The independent newspaper of the University of Iowa community since 1868

The Daily Iowan

The independent newspaper of the University of Iowa community since 1868

The Daily Iowan

The independent newspaper of the University of Iowa community since 1868

The Daily Iowan

Proposed Iowa bills could reduce advocacy for people experiencing homelessness

Federal data shows homelessness in Iowa is on the rise.
Jordan Barry
Jessie looks back toward her camp in the early evening on Friday, Sept. 22, 2023. Jessie hails from Georgia and said she faced trauma in her upbringing there. As fall and winter weather brings colder days to Iowa City, individuals living outside can be put at risk. Iowa City’s homeless population must navigate a set of difficulties which includes food insecurity, exposure to the elements and often personal traumas and or addiction. Despite the hardship, individuals have become increasingly resourceful and have built community-like networks as well as intricate encampments.

Advocates for Iowans experiencing homelessness say recent and proposed state policies that would reduce resources available for unhoused people threaten the growing population.

Amid an increase in people experiencing homelessness in Iowa, Gov. Kim Reynolds’ plan would eliminate state boards and commissions, including the Iowa Council on Homelessness. While Reynolds claims the cuts will make state government more efficient and effective, critics question if the decision will reduce resources for the unhoused.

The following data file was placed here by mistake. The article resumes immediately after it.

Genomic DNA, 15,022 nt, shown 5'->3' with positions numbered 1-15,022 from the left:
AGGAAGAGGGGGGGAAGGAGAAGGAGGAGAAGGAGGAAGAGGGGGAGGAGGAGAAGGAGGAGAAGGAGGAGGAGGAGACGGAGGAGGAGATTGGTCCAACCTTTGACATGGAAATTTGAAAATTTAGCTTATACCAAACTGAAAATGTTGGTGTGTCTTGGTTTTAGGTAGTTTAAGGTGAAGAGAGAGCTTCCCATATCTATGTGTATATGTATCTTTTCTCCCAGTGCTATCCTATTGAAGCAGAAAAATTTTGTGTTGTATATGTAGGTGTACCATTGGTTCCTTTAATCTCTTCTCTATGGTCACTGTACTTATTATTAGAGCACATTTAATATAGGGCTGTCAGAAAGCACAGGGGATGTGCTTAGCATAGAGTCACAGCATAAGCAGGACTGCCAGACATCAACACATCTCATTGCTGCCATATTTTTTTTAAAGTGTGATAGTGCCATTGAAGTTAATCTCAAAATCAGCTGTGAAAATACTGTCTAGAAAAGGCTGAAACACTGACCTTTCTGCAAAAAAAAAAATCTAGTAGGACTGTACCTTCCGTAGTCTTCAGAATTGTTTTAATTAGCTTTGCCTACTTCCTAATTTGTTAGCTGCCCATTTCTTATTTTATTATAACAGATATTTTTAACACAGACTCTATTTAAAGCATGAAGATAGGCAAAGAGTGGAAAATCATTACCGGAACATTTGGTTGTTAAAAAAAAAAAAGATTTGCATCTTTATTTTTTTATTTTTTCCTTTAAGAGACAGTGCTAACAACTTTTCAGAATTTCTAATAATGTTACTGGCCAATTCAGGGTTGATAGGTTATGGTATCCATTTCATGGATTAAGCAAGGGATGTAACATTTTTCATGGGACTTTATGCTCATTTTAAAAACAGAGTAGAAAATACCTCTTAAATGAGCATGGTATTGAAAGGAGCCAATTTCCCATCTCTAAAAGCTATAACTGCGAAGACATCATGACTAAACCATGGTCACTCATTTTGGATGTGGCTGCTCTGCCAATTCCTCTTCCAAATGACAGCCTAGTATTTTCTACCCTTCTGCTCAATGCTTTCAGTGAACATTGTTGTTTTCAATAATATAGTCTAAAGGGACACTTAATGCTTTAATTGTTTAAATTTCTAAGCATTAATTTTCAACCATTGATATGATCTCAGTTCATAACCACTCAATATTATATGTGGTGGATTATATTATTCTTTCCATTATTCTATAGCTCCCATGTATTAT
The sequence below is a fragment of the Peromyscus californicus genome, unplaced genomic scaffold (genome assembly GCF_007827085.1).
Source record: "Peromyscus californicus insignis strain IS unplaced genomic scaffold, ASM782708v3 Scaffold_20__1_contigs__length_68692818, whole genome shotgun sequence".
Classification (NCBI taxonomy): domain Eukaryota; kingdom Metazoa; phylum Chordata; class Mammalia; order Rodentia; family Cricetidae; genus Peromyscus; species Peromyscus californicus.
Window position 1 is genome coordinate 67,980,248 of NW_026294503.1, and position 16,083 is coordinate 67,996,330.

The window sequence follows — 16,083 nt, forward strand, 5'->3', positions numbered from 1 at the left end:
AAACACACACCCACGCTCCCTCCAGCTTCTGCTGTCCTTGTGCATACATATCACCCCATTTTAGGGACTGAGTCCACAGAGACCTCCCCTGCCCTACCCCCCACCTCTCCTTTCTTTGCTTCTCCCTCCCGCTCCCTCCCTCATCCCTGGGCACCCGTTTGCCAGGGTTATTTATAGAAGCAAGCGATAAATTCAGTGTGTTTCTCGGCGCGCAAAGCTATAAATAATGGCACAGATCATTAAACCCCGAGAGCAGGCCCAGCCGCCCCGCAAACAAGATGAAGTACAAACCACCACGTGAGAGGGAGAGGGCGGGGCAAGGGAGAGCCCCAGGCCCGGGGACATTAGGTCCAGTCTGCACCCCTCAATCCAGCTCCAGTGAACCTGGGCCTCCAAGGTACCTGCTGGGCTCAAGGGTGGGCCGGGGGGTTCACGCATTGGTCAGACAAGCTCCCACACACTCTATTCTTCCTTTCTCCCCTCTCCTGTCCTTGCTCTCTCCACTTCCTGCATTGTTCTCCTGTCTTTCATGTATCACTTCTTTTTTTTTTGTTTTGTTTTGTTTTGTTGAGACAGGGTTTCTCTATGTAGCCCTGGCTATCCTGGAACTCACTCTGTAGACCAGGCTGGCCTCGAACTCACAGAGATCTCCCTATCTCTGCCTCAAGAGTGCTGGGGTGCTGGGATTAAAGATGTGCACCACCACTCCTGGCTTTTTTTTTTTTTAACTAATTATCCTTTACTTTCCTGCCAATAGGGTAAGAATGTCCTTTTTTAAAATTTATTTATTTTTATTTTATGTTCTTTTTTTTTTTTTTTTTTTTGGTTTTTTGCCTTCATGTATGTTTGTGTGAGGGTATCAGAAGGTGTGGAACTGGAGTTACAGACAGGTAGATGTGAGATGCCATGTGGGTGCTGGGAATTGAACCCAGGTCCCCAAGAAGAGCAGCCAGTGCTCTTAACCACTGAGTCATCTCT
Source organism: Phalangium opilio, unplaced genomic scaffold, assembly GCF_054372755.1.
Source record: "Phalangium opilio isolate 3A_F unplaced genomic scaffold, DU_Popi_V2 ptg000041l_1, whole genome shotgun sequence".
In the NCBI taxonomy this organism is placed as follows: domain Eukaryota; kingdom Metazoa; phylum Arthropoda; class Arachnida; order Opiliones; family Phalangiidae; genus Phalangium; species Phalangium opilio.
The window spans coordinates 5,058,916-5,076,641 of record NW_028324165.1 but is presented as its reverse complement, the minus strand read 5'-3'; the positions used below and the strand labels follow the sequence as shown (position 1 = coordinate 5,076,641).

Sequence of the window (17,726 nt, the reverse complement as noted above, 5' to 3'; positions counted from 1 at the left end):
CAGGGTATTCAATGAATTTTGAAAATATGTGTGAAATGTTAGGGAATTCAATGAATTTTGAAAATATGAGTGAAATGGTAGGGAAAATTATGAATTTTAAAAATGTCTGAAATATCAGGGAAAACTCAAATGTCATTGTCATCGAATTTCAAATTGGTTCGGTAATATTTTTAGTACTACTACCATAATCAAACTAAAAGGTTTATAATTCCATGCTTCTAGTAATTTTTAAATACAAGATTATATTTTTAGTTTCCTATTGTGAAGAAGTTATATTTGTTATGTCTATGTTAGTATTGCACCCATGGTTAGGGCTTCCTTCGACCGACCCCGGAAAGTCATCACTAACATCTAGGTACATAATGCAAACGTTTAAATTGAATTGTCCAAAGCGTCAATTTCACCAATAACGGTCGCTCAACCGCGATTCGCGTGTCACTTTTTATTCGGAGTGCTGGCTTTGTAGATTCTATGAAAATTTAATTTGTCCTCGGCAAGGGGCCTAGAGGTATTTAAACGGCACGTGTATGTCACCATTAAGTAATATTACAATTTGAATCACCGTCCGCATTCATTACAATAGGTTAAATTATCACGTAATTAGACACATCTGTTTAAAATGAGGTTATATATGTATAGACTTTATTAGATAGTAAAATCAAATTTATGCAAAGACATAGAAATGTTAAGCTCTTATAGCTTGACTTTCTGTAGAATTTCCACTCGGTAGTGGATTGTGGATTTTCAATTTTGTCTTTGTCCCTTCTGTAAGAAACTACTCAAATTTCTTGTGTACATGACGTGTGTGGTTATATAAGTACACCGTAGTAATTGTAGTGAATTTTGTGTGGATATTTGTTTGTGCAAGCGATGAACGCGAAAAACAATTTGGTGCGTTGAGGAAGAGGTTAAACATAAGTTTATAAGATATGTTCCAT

After previous legislation barred cities’ restrictions on source-of-income discrimination — allowing landlords to reject tenants using vouchers — some critics worry the reorganization plan would decrease support for an already vulnerable population.

Reynolds’ plan to reduce the size of government will eliminate 111 of Iowa’s 256 boards for a 43 percent decrease. The majority of the boards and commissions will be absorbed by other boards or have their powers delegated to state agencies. But 39 will be entirely eliminated, including the homelessness council.

Depending on the pace of the legislation, David  Hagen, a member of the Iowa Council on Homelessness, said the council recognizes it may dissolve in July because of the elimination of the board by the legislature.

State and national data show a current increase in people experiencing homelessness.

The annual Point in Time report conducted by the U.S. Department of Housing & Urban Development revealed 2,653 unhoused individuals on a single given night in 2023 in Iowa, which is the highest number recorded in the report since 2018.

HUD’s Annual Homeless Assessment Report showed a 12 percent increase in homelessness nationally in 2023 — the highest number of people reported as experiencing homelessness on a single night since reporting began in 2007.

Data for the 2024 Point in Time report began its collection process on Jan. 25. Results will be made available later in the year.

Hagen said in an email to The Daily Iowan that in the months leading up to the state legislators’ decision, members of the council will explore contingency plans to continue statewide advocacy of homeless concerns.